might be left somewhat undeveloped, a bridge or other man made object is
usually there to cross or divert the creek. Up here, almost all of
these creeks just tumble out of the wood, totally untouched by man.
They are not too dramatic in most cases, the exception being the mouth
of the Montreal River, but just the simplicity of the creek running over
some rocks, driftwood, and in some cases a blow down, on it's way to the
lake is really worth many minutes of observation to appreciate nature in
its original beauty. With the cold weather we have been having of
late, some of the less vigorous creeks have been wrapped
up in a blanket of ice, with only a small trickle of water making it
through the ice.
I know that this winter
proved to be disappointing for me, with the late arrival of the snows and
the early departure, but being able to take walks like I did today still
confirms to the the fact that I live in one, if not THE, most beautiful
and special places on the planet. Glad I can share pieces of it with
Good night from the Keweenaw.
March 12- Well, long time
no write! Sorry, a few of the days off were intentional, but I did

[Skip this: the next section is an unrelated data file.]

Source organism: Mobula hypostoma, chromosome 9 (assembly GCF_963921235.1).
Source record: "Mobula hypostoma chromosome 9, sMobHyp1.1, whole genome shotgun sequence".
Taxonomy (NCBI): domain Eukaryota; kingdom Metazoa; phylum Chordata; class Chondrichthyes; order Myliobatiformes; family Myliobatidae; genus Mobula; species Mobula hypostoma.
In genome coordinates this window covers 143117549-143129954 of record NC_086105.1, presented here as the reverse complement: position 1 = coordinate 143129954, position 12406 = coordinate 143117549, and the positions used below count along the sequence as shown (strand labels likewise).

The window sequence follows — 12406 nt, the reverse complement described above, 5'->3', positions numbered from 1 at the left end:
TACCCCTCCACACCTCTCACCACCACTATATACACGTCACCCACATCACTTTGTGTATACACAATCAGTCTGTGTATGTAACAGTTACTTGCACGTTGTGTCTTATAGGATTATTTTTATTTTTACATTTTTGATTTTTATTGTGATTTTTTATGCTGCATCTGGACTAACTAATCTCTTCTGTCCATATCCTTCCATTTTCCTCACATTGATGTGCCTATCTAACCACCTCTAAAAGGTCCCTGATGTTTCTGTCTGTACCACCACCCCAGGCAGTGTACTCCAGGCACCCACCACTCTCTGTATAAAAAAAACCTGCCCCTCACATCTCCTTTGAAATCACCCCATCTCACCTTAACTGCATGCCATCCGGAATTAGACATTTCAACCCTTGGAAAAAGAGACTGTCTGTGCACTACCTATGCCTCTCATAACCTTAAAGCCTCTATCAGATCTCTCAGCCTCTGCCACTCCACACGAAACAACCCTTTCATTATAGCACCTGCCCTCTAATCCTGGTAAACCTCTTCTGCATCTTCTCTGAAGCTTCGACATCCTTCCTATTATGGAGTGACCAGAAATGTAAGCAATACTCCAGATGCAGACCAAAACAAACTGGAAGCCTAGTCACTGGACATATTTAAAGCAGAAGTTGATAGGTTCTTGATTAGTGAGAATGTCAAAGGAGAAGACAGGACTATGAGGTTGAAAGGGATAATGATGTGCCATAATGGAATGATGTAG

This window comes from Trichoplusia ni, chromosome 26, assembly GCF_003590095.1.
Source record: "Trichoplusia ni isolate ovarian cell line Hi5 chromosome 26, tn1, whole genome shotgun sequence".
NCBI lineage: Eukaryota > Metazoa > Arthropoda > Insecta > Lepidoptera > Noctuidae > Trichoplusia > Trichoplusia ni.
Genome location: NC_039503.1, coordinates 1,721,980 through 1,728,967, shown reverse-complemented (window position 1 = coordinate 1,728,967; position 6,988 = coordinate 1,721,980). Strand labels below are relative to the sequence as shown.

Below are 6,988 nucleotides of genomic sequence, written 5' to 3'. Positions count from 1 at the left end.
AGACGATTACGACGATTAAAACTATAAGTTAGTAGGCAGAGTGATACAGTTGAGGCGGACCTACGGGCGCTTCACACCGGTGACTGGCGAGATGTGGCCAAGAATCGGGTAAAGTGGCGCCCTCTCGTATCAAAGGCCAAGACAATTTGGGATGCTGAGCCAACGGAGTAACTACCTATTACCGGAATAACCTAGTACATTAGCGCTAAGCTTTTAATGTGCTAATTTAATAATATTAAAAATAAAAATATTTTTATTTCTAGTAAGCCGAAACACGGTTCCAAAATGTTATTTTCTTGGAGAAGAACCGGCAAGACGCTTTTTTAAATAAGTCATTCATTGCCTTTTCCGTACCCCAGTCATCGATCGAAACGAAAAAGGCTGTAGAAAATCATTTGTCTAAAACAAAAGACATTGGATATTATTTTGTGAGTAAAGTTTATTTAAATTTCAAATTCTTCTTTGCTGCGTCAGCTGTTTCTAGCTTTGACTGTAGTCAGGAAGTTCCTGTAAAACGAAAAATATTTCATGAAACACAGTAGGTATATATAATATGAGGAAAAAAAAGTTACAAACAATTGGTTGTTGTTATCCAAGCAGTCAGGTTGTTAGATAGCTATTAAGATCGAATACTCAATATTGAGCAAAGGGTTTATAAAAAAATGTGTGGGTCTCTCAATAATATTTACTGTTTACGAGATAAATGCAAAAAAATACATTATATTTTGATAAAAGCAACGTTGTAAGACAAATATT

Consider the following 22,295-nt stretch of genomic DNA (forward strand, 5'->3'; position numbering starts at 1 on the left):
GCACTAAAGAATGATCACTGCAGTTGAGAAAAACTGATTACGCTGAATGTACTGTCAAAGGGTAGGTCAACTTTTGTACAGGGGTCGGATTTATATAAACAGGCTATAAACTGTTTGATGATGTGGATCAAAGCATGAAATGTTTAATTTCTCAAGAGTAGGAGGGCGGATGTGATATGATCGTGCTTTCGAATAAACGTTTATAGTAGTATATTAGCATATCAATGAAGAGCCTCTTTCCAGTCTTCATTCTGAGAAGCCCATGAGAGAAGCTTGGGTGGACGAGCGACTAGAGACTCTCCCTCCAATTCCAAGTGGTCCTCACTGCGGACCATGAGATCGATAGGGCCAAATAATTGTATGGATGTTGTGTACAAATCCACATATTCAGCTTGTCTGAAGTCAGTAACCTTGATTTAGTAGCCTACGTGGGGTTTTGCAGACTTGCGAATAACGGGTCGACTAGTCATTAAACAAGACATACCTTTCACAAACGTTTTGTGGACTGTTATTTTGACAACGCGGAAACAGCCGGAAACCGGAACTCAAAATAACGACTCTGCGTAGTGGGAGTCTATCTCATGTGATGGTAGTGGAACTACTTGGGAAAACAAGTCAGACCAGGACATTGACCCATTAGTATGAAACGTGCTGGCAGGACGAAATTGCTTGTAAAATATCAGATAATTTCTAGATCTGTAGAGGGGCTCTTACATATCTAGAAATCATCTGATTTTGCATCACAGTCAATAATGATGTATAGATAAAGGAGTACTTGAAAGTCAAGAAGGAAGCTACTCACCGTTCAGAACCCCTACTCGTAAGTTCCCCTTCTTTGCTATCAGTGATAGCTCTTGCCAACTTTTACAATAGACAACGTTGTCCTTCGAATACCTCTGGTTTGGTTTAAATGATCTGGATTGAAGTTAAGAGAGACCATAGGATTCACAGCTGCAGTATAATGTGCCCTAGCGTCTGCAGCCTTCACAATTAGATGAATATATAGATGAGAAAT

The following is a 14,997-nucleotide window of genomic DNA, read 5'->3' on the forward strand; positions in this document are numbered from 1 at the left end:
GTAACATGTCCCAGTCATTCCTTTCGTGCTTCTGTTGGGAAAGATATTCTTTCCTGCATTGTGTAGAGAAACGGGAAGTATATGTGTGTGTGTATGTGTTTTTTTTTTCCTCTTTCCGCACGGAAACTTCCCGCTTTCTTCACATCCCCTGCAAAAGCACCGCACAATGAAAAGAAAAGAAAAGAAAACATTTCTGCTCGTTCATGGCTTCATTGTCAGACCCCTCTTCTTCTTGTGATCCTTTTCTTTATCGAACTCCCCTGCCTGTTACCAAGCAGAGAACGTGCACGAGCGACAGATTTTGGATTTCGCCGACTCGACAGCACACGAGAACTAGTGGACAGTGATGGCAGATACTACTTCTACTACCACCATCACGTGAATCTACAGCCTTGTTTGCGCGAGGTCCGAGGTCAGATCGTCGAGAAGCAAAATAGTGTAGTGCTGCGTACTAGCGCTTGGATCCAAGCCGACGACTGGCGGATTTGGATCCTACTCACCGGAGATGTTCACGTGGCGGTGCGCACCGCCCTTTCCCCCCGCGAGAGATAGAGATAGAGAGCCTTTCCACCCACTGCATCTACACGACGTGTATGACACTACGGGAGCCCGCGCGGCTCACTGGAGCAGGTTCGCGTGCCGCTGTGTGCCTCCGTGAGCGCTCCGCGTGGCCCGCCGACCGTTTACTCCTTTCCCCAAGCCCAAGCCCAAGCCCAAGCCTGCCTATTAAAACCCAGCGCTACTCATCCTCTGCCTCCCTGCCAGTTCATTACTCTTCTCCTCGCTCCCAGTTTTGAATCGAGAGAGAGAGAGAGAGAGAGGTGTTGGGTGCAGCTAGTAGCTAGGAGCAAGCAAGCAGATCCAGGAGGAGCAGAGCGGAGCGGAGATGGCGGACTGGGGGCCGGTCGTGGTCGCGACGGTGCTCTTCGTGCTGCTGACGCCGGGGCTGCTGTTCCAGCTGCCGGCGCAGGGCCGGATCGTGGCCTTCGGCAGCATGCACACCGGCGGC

have plans to make an entry last night, but I was without my internet connection
and decided not to write anything since I was unable to upload it.
I guess I need to start out by saying that we had another near miss storm
Thursday. We did get a little snow, but the heavy band slipped about
40 miles to our south. Places like Ironwood, Bruce Crossing, Baraga
and Marquette were the benefactors of that system. Just another in
a long line of disappointing storms this winter! Interesting to think
that some places in southern MO, IL, IN and even into sections of OH saw
more snow yesterday than we have seen in almost 4 weeks. Almost as
amazing is the fact that there is still snow on the ground in spots up
here. Most yards are bare. I still have some, where the snow